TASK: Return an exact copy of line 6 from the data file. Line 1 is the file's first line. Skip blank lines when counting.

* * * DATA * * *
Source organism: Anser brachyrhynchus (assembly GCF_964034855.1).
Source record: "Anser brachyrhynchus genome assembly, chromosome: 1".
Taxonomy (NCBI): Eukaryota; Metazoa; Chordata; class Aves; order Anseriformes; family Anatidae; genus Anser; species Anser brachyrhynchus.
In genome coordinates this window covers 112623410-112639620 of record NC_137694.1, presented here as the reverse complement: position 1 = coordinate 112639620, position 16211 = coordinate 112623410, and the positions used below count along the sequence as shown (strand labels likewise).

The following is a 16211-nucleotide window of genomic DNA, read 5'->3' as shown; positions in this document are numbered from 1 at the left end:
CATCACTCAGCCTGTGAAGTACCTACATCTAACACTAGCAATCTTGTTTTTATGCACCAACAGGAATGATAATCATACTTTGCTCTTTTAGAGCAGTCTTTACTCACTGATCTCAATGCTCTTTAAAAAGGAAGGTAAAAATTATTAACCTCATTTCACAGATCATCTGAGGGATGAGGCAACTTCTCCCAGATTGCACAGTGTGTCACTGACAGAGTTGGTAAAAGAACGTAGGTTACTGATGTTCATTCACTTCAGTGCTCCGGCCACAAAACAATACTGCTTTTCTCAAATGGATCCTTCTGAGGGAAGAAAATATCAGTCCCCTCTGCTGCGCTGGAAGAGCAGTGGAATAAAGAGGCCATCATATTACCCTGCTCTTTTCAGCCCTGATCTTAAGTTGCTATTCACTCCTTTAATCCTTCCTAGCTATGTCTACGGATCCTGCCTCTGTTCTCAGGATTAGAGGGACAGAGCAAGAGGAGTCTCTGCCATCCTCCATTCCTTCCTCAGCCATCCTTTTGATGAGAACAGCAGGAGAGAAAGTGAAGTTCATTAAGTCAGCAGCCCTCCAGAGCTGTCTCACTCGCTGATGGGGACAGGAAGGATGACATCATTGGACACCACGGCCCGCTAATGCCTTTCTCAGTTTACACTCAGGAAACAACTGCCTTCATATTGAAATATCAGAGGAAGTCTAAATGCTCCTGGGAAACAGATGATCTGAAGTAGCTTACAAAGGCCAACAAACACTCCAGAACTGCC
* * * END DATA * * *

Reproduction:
CATCACTCAGCCTGTGAAGTACCTACATCTAACACTAGCAATCTTGTTTTTATGCACCAACAGGAATGATAATCATACTTTGCTCTTTTAGAGCAGTCTTTACTCACTGATCTCAATGCTCTTTAAAAAGGAAGGTAAAAATTATTAACCTCATTTCACAGATCATCTGAGGGATGAGGCAACTTCTCCCAGATTGCACAGTGTGTCACTGACAGAGTTGGTAAAAGAACGTAGGTTACTGATGTTCATTCACTTCAGTGCTCCGGCCACAAAACAATACTGCTTTTCTCAAATGGATCCTTCTGAGGGAAGAAAATATCAGTCCCCTCTGCTGCGCTGGAAGAGCAGTGGAATAAAGAGGCCATCATATTACCCTGCTCTTTTCAGCCCTGATCTTAAGTTGCTATTCACTCCTTTAATCCTTCCTAGCTATGTCTACGGATCCTGCCTCTGTTCTCAGGATTAGAGGGACAGAGCAAGAGGAGTCTCTGCCATCCTCCATTCCTTCCTCAGCCATCCTTTTGATGAGAACAGCAGGAGAGAAAGTGAAGTTCATTAAGTCAGCAGCCCTCCAGAGCTGTCTCACTCGCTGATGGGGACAGGAAGGATGACATCATTGGACACCACGGCCCGCTAATGCCTTTCTCAGTTTACACTCAGGAAACAACTGCCTTCATATTGAAATATCAGAGGAAGTCTAAATGCTCCTGGGAAACAGATGATCTGAAGTAGCTTACAAAGGCCAACAAACACTCCAGAACTGCC